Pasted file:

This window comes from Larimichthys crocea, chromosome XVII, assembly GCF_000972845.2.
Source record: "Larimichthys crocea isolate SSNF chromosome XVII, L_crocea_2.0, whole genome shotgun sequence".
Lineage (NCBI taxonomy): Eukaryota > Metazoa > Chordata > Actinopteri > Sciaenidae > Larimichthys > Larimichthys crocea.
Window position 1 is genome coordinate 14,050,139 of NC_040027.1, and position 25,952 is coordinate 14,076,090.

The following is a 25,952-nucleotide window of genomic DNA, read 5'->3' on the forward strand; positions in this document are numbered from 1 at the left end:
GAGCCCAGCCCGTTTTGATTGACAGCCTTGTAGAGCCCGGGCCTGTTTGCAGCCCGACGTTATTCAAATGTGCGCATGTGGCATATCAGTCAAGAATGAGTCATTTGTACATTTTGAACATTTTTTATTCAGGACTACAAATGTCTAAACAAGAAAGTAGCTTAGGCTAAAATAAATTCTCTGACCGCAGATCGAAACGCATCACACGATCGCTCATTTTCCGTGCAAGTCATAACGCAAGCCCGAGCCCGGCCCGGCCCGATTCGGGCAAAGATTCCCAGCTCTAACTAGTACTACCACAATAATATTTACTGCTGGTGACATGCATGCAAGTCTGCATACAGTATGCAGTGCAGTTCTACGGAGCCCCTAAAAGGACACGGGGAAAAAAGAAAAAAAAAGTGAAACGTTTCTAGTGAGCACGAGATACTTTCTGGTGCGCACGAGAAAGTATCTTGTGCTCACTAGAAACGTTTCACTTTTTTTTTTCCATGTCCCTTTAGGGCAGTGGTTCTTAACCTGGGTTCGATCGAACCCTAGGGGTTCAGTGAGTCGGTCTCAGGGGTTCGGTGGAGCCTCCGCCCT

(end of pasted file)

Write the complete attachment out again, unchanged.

This window comes from Larimichthys crocea, chromosome XVII, assembly GCF_000972845.2.
Source record: "Larimichthys crocea isolate SSNF chromosome XVII, L_crocea_2.0, whole genome shotgun sequence".
Lineage (NCBI taxonomy): Eukaryota > Metazoa > Chordata > Actinopteri > Sciaenidae > Larimichthys > Larimichthys crocea.
Window position 1 is genome coordinate 14,050,139 of NC_040027.1, and position 25,952 is coordinate 14,076,090.

The following is a 25,952-nucleotide window of genomic DNA, read 5'->3' on the forward strand; positions in this document are numbered from 1 at the left end:
GAGCCCAGCCCGTTTTGATTGACAGCCTTGTAGAGCCCGGGCCTGTTTGCAGCCCGACGTTATTCAAATGTGCGCATGTGGCATATCAGTCAAGAATGAGTCATTTGTACATTTTGAACATTTTTTATTCAGGACTACAAATGTCTAAACAAGAAAGTAGCTTAGGCTAAAATAAATTCTCTGACCGCAGATCGAAACGCATCACACGATCGCTCATTTTCCGTGCAAGTCATAACGCAAGCCCGAGCCCGGCCCGGCCCGATTCGGGCAAAGATTCCCAGCTCTAACTAGTACTACCACAATAATATTTACTGCTGGTGACATGCATGCAAGTCTGCATACAGTATGCAGTGCAGTTCTACGGAGCCCCTAAAAGGACACGGGGAAAAAAGAAAAAAAAAGTGAAACGTTTCTAGTGAGCACGAGATACTTTCTGGTGCGCACGAGAAAGTATCTTGTGCTCACTAGAAACGTTTCACTTTTTTTTTTCCATGTCCCTTTAGGGCAGTGGTTCTTAACCTGGGTTCGATCGAACCCTAGGGGTTCAGTGAGTCGGTCTCAGGGGTTCGGTGGAGCCTCCGCCCT